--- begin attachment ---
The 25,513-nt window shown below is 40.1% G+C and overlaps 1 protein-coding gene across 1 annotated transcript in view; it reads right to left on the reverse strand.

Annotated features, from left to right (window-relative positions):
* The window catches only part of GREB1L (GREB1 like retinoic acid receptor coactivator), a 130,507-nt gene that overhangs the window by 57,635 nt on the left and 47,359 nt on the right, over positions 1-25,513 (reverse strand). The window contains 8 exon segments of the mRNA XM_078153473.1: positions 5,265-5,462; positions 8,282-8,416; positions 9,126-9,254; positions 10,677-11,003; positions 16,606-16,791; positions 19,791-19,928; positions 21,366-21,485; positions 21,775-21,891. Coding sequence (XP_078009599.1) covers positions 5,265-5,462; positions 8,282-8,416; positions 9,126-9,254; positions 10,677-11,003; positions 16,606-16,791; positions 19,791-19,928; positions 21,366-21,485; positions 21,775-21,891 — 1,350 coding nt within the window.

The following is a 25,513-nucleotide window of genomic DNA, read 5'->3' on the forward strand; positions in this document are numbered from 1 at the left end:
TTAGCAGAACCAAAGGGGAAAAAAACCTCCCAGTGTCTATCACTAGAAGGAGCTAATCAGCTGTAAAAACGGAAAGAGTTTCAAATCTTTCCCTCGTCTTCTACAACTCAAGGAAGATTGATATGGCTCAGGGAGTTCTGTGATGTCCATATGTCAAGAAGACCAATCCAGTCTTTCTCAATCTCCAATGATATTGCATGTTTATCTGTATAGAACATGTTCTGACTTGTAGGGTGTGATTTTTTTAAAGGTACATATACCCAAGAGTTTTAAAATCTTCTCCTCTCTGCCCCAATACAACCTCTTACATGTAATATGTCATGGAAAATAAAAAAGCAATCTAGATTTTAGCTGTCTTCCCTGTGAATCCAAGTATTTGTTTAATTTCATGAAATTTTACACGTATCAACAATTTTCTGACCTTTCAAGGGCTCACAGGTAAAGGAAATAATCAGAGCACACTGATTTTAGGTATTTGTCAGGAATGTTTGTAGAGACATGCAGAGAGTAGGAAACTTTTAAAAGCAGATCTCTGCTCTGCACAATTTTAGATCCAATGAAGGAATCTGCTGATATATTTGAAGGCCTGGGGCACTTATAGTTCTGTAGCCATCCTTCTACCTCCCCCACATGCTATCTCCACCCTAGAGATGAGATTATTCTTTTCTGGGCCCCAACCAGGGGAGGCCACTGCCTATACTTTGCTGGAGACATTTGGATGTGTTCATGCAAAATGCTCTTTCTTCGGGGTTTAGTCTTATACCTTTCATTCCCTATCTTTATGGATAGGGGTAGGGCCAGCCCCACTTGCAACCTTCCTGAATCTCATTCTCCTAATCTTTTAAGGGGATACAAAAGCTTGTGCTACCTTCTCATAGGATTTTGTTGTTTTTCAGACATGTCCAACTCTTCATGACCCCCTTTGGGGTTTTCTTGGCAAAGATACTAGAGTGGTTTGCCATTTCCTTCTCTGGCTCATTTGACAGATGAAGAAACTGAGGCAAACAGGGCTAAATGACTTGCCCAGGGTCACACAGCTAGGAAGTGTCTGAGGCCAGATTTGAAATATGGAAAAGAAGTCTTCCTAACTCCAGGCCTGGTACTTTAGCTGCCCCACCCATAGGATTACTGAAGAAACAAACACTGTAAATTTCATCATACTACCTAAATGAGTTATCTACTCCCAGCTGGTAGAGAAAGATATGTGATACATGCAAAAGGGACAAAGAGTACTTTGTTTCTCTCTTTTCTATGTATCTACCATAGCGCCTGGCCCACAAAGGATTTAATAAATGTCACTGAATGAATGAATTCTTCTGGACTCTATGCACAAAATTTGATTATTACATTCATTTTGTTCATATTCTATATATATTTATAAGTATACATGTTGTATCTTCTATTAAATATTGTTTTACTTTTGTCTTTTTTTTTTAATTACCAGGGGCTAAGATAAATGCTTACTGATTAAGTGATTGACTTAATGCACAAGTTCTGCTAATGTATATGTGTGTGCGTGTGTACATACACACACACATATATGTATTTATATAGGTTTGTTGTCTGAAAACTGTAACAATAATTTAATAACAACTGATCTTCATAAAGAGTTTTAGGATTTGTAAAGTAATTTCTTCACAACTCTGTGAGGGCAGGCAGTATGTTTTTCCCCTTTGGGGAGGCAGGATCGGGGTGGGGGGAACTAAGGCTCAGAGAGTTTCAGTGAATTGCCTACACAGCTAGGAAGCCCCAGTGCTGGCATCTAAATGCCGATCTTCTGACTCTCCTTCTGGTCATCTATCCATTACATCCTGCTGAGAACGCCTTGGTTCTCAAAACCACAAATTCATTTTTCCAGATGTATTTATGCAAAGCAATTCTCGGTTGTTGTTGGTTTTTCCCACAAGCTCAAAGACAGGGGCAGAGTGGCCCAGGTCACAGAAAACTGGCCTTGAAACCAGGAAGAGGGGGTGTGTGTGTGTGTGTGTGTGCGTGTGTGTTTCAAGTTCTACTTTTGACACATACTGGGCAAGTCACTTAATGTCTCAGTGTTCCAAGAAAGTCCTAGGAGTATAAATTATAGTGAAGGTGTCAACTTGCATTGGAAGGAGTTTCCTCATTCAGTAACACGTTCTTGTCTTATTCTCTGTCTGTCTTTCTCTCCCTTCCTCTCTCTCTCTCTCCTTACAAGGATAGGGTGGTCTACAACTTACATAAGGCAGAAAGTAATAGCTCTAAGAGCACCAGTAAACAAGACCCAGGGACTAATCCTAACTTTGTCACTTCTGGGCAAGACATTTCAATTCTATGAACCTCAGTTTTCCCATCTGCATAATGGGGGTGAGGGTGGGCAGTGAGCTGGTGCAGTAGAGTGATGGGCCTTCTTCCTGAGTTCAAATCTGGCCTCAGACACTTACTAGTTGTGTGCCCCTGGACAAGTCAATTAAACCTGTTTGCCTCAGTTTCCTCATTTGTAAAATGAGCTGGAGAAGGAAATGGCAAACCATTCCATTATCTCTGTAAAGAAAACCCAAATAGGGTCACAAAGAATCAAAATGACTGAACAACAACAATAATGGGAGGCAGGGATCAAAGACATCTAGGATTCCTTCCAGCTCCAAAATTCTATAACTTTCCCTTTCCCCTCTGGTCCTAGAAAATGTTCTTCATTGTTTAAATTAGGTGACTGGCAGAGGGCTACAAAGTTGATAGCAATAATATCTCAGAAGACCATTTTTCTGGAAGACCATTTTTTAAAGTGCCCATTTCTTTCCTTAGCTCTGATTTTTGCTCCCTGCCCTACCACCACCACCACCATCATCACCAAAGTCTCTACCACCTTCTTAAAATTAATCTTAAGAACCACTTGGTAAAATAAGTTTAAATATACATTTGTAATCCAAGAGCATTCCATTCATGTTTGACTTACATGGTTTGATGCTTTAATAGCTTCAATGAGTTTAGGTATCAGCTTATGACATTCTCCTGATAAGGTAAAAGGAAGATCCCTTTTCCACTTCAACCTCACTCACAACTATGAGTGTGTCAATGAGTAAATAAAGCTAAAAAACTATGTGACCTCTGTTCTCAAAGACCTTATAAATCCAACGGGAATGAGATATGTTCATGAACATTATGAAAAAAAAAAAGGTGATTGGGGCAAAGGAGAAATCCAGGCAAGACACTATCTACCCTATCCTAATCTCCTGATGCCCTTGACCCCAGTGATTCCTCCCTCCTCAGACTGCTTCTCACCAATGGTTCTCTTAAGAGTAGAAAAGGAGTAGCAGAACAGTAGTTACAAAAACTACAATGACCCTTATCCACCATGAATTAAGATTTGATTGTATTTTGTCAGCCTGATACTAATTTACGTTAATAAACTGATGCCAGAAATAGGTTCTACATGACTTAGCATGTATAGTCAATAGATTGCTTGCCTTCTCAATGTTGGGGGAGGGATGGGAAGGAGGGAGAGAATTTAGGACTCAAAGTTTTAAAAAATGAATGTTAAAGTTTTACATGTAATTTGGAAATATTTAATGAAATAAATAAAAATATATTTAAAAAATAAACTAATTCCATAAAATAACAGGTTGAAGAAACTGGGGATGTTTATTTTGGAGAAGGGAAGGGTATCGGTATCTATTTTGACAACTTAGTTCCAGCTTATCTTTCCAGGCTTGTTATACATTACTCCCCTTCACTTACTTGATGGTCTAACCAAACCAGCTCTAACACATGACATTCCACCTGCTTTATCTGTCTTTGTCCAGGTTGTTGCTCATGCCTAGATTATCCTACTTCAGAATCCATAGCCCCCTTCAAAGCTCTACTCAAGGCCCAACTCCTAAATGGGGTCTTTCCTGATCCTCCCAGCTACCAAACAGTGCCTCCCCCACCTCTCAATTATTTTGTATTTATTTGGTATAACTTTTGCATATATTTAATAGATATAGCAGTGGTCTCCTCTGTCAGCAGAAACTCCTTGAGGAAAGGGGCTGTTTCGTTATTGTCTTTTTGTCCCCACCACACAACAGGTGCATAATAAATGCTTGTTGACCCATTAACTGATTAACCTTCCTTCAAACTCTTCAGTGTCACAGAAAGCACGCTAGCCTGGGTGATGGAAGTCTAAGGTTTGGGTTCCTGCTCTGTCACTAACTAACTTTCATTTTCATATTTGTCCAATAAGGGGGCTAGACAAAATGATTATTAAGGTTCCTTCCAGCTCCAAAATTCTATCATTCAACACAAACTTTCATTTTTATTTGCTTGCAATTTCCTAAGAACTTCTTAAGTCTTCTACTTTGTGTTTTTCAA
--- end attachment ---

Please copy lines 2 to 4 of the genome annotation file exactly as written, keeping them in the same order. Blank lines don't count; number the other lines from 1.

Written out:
Annotated features, from left to right (window-relative positions):
* The window catches only part of GREB1L (GREB1 like retinoic acid receptor coactivator), a 130,507-nt gene that overhangs the window by 57,635 nt on the left and 47,359 nt on the right, over positions 1-25,513 (reverse strand). The window contains 8 exon segments of the mRNA XM_078153473.1: positions 5,265-5,462; positions 8,282-8,416; positions 9,126-9,254; positions 10,677-11,003; positions 16,606-16,791; positions 19,791-19,928; positions 21,366-21,485; positions 21,775-21,891. Coding sequence (XP_078009599.1) covers positions 5,265-5,462; positions 8,282-8,416; positions 9,126-9,254; positions 10,677-11,003; positions 16,606-16,791; positions 19,791-19,928; positions 21,366-21,485; positions 21,775-21,891 — 1,350 coding nt within the window.

The following is a 25,513-nucleotide window of genomic DNA, read 5'->3' on the forward strand; positions in this document are numbered from 1 at the left end: